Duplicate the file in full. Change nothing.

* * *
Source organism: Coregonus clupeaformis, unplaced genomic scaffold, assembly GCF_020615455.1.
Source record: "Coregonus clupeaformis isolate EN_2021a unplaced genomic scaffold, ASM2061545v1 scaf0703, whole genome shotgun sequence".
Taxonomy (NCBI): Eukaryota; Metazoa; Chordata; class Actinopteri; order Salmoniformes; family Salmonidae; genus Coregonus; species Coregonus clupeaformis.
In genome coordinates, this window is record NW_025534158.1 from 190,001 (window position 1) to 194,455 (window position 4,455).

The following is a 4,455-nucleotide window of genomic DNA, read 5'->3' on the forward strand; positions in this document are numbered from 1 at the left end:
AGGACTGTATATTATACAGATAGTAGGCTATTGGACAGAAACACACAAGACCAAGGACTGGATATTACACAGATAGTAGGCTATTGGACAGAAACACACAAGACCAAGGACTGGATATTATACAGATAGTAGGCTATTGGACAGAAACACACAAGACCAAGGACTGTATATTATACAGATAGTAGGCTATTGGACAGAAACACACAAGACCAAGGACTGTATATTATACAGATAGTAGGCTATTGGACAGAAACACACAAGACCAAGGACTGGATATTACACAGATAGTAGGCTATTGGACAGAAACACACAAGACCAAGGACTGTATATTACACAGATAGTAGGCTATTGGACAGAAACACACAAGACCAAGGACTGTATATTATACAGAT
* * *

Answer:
Source organism: Coregonus clupeaformis, unplaced genomic scaffold, assembly GCF_020615455.1.
Source record: "Coregonus clupeaformis isolate EN_2021a unplaced genomic scaffold, ASM2061545v1 scaf0703, whole genome shotgun sequence".
Taxonomy (NCBI): Eukaryota; Metazoa; Chordata; class Actinopteri; order Salmoniformes; family Salmonidae; genus Coregonus; species Coregonus clupeaformis.
In genome coordinates, this window is record NW_025534158.1 from 190,001 (window position 1) to 194,455 (window position 4,455).

The following is a 4,455-nucleotide window of genomic DNA, read 5'->3' on the forward strand; positions in this document are numbered from 1 at the left end:
AGGACTGTATATTATACAGATAGTAGGCTATTGGACAGAAACACACAAGACCAAGGACTGGATATTACACAGATAGTAGGCTATTGGACAGAAACACACAAGACCAAGGACTGGATATTATACAGATAGTAGGCTATTGGACAGAAACACACAAGACCAAGGACTGTATATTATACAGATAGTAGGCTATTGGACAGAAACACACAAGACCAAGGACTGTATATTATACAGATAGTAGGCTATTGGACAGAAACACACAAGACCAAGGACTGGATATTACACAGATAGTAGGCTATTGGACAGAAACACACAAGACCAAGGACTGTATATTACACAGATAGTAGGCTATTGGACAGAAACACACAAGACCAAGGACTGTATATTATACAGAT